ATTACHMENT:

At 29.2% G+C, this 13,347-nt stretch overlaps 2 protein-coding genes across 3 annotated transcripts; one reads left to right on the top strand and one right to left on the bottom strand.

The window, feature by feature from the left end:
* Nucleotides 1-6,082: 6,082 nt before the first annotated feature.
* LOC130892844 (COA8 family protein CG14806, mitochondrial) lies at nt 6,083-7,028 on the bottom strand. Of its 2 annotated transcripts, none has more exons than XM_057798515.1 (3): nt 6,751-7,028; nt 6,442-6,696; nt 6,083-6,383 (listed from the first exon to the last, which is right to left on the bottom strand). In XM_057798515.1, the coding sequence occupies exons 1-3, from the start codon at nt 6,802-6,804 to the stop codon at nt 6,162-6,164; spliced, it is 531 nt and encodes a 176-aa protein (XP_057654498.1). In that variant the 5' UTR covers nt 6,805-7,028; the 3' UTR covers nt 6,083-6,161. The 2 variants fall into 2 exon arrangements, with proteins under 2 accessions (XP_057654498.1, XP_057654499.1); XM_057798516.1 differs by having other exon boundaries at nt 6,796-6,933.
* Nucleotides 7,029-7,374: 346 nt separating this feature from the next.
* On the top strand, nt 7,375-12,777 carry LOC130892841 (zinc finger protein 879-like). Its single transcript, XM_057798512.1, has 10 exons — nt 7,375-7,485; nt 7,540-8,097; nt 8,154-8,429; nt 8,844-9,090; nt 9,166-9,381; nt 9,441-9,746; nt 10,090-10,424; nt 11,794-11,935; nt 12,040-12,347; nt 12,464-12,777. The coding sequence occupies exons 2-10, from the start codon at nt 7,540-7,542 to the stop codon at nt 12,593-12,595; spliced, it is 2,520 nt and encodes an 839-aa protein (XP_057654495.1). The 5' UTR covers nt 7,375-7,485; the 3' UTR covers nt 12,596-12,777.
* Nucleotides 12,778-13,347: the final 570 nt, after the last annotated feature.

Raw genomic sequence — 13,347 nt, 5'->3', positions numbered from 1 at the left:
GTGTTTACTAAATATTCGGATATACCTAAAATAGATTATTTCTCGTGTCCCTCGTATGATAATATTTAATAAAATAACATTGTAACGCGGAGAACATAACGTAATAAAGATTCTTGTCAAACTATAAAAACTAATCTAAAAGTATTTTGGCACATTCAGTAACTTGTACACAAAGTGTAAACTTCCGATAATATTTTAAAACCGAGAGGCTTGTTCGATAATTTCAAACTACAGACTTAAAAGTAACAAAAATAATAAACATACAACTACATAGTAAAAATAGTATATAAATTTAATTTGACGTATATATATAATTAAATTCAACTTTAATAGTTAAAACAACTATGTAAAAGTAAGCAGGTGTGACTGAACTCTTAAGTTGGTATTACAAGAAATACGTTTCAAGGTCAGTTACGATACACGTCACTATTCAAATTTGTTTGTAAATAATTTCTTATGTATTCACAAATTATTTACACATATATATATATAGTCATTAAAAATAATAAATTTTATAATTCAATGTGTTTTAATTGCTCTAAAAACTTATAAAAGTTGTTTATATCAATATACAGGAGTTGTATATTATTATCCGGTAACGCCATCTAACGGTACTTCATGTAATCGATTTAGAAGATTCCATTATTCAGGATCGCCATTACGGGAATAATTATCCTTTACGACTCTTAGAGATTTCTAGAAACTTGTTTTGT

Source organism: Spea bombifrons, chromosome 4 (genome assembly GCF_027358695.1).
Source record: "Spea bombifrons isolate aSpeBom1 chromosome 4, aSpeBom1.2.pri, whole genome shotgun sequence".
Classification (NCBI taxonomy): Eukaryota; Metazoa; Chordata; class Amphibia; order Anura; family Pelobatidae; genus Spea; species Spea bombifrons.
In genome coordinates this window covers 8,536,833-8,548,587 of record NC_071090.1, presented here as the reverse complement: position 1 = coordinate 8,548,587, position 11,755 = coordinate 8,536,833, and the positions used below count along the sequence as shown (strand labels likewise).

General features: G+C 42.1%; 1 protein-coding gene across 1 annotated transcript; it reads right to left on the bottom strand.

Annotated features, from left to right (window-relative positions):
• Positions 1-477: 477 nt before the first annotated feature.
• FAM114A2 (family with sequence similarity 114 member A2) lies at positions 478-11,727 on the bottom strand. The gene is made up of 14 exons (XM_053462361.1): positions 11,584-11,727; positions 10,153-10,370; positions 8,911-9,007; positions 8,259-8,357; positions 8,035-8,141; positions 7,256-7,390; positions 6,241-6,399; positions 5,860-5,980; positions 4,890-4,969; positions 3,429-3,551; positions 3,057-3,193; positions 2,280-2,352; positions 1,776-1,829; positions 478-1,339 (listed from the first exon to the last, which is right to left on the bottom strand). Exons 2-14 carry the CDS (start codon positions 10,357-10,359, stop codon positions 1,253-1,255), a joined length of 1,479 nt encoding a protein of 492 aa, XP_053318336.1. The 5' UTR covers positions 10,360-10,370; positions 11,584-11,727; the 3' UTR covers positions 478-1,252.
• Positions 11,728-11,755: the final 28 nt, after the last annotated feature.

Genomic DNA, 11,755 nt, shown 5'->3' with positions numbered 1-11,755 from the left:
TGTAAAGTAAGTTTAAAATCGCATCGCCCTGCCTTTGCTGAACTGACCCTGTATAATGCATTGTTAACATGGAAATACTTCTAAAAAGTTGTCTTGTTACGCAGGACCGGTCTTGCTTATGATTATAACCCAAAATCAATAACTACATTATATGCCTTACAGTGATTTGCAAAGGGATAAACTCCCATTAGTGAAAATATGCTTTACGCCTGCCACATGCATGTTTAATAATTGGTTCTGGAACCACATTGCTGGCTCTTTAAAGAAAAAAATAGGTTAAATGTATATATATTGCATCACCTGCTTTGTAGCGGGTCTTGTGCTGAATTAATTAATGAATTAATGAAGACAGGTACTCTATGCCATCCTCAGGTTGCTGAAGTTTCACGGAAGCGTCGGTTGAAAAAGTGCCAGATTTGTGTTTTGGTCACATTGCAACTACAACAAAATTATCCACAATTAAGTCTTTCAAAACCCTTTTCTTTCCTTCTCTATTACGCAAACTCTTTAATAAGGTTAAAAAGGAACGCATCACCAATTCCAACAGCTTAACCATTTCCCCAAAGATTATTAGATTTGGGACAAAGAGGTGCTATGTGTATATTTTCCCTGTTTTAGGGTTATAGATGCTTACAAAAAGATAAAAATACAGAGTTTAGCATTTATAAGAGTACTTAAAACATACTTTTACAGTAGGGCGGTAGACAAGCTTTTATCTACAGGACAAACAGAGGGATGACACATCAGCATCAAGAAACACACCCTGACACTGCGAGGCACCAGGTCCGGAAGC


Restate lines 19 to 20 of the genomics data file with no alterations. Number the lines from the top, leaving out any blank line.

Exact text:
Genomic DNA, 11,755 nt, shown 5'->3' with positions numbered 1-11,755 from the left:
TGTAAAGTAAGTTTAAAATCGCATCGCCCTGCCTTTGCTGAACTGACCCTGTATAATGCATTGTTAACATGGAAATACTTCTAAAAAGTTGTCTTGTTACGCAGGACCGGTCTTGCTTATGATTATAACCCAAAATCAATAACTACATTATATGCCTTACAGTGATTTGCAAAGGGATAAACTCCCATTAGTGAAAATATGCTTTACGCCTGCCACATGCATGTTTAATAATTGGTTCTGGAACCACATTGCTGGCTCTTTAAAGAAAAAAATAGGTTAAATGTATATATATTGCATCACCTGCTTTGTAGCGGGTCTTGTGCTGAATTAATTAATGAATTAATGAAGACAGGTACTCTATGCCATCCTCAGGTTGCTGAAGTTTCACGGAAGCGTCGGTTGAAAAAGTGCCAGATTTGTGTTTTGGTCACATTGCAACTACAACAAAATTATCCACAATTAAGTCTTTCAAAACCCTTTTCTTTCCTTCTCTATTACGCAAACTCTTTAATAAGGTTAAAAAGGAACGCATCACCAATTCCAACAGCTTAACCATTTCCCCAAAGATTATTAGATTTGGGACAAAGAGGTGCTATGTGTATATTTTCCCTGTTTTAGGGTTATAGATGCTTACAAAAAGATAAAAATACAGAGTTTAGCATTTATAAGAGTACTTAAAACATACTTTTACAGTAGGGCGGTAGACAAGCTTTTATCTACAGGACAAACAGAGGGATGACACATCAGCATCAAGAAACACACCCTGACACTGCGAGGCACCAGGTCCGGAAGC